Synergy sensory study tackles protein problems

By Caroline Scott-Thomas

- Last updated on GMT

Related tags: Taste

Synergy Flavors has commissioned a sensory research program at North Carolina State University to examine how dairy proteins affect taste perception, with the aim of diminishing undesirable flavors.

Milk and whey proteins are often used in protein bars and shakes, particularly in the sports nutrition market, but added protein can create sensory problems in finished products, including bitterness, chalkiness and hardening, that can reduce consumer appeal and shelf-life.

Synergy said that it hopes the research will pinpoint the specific taste profiles of these protein components in order to develop flavors that could mitigate unwanted tastes in added-protein products.

Professor Mary Anne Drake of the Food, Bioprocessing, and Nutrition Sciences faculty at NCSU said: “The addition of proteins can contribute to flavor challenges in finished product applications. By identifying the specific volatile components that contribute to these flavor challenges, our study will help complement Synergy’s analytical toolkit. Flavors can then be more specifically engineered to work with individual protein sources.”

Drake, who is director of the sensory analysis and flavor chemistry team at NCSU, said the research will focus primarily on dairy proteins and how their flavor varies with processing and storage. It will involve preference mapping, descriptive analysis and consumer testing, and compare the results of these perception studies with chemical flavor analysis of added-protein products.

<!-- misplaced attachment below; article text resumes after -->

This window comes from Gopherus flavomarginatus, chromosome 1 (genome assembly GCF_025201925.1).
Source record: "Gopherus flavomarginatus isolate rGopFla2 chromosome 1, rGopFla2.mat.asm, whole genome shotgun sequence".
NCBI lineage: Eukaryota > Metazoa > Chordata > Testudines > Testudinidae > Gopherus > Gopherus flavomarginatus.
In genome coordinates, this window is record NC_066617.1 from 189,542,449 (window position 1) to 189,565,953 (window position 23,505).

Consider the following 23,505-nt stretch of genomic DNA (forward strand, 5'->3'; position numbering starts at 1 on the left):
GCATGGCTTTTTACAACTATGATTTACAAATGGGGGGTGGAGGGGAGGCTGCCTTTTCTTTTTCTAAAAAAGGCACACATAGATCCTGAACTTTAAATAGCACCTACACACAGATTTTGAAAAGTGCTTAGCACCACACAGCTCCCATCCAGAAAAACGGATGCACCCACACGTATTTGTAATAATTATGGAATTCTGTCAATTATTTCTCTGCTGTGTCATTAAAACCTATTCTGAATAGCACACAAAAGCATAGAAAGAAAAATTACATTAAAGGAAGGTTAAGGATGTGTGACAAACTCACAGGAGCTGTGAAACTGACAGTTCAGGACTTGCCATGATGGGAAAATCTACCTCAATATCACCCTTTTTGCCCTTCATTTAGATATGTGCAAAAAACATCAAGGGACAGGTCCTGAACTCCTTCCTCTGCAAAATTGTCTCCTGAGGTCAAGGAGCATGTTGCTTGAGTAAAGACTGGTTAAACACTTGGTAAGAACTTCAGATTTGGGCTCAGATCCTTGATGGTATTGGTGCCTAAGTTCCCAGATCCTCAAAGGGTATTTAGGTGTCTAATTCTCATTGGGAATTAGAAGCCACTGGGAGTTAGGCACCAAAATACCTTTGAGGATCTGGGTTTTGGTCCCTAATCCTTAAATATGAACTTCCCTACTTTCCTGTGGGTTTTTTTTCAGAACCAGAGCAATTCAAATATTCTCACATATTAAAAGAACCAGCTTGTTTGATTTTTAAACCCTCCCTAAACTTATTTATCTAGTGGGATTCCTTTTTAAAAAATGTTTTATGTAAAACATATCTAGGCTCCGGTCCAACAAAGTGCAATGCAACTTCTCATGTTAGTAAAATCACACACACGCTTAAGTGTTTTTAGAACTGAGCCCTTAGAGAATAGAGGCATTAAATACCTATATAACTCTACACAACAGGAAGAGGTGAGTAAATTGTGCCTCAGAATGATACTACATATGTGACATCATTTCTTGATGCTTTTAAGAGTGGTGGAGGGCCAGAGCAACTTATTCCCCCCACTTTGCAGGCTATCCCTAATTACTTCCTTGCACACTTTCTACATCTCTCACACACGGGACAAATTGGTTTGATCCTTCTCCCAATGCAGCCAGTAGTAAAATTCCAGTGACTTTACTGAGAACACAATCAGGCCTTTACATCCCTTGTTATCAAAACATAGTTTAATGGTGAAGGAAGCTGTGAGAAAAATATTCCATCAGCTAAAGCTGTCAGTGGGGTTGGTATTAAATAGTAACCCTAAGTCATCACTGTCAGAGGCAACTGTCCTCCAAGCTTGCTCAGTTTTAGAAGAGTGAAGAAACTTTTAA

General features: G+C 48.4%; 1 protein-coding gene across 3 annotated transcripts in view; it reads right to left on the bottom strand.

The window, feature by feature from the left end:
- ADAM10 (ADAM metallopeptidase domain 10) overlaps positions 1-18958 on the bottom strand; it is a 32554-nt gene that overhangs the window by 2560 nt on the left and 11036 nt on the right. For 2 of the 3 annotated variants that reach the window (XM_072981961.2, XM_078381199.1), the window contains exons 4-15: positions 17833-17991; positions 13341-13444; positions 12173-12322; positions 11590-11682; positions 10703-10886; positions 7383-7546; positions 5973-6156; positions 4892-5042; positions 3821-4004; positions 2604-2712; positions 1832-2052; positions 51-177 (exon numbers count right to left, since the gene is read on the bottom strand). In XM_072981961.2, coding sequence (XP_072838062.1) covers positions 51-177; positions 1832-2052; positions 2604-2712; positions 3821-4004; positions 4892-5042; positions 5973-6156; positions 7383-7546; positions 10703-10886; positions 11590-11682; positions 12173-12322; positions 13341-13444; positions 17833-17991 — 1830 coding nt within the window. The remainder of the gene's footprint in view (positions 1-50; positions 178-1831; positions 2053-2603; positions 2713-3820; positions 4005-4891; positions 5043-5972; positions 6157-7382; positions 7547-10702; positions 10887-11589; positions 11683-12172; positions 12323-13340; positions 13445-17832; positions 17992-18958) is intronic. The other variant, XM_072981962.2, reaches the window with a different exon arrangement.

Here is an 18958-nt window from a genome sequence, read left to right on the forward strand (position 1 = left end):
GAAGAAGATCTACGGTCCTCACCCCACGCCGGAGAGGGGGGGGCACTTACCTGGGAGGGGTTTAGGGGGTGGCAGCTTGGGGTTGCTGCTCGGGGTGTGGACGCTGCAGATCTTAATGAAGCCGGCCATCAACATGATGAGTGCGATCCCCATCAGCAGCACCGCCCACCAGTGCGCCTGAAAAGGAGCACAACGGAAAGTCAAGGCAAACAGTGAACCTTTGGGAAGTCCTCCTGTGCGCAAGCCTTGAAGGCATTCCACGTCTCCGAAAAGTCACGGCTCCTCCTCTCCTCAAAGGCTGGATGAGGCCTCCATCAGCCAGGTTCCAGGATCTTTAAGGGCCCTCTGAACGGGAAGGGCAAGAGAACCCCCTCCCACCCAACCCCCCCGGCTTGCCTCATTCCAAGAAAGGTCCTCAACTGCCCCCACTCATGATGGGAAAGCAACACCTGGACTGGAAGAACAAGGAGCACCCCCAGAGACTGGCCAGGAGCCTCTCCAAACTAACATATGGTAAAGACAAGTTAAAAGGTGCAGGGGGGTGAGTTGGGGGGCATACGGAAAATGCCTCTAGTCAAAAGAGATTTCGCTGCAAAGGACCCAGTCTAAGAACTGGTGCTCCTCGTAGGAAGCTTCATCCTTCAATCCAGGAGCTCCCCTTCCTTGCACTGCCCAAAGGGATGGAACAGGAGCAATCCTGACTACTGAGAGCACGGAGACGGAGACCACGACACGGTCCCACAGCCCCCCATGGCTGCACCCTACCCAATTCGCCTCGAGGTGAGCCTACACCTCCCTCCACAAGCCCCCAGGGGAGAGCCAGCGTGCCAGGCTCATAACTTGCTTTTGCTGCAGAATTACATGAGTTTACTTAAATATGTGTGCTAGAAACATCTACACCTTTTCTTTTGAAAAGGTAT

Synergy’s parent company, the Carbery Group also intends to use the results of the study in order to review its processes with the aim of providing better tasting ingredients for nutritional and functional foods.

Synergy USA’s technical vice president Paulette Lanzoff said: “Working with my colleagues, both in Carbery’s protein research group as well as in NCSU’s analytical and sensory labs, we believe we will be able to further optimize the taste of best selling flavors like chocolate and vanilla in protein-based health and wellness products. What’s more, the detailed insight provided by connecting analytical and sensory approaches will allow us to develop a range of great tasting creative flavors for use across the whole nutrition product sector.”

According to Euromonitor, the global snack bar market was estimated to be worth US$8.53bn in 2008, with the energy bar sector making up $1.38bn of that.

Related topics: R&D, Nutritionals, Ingredients

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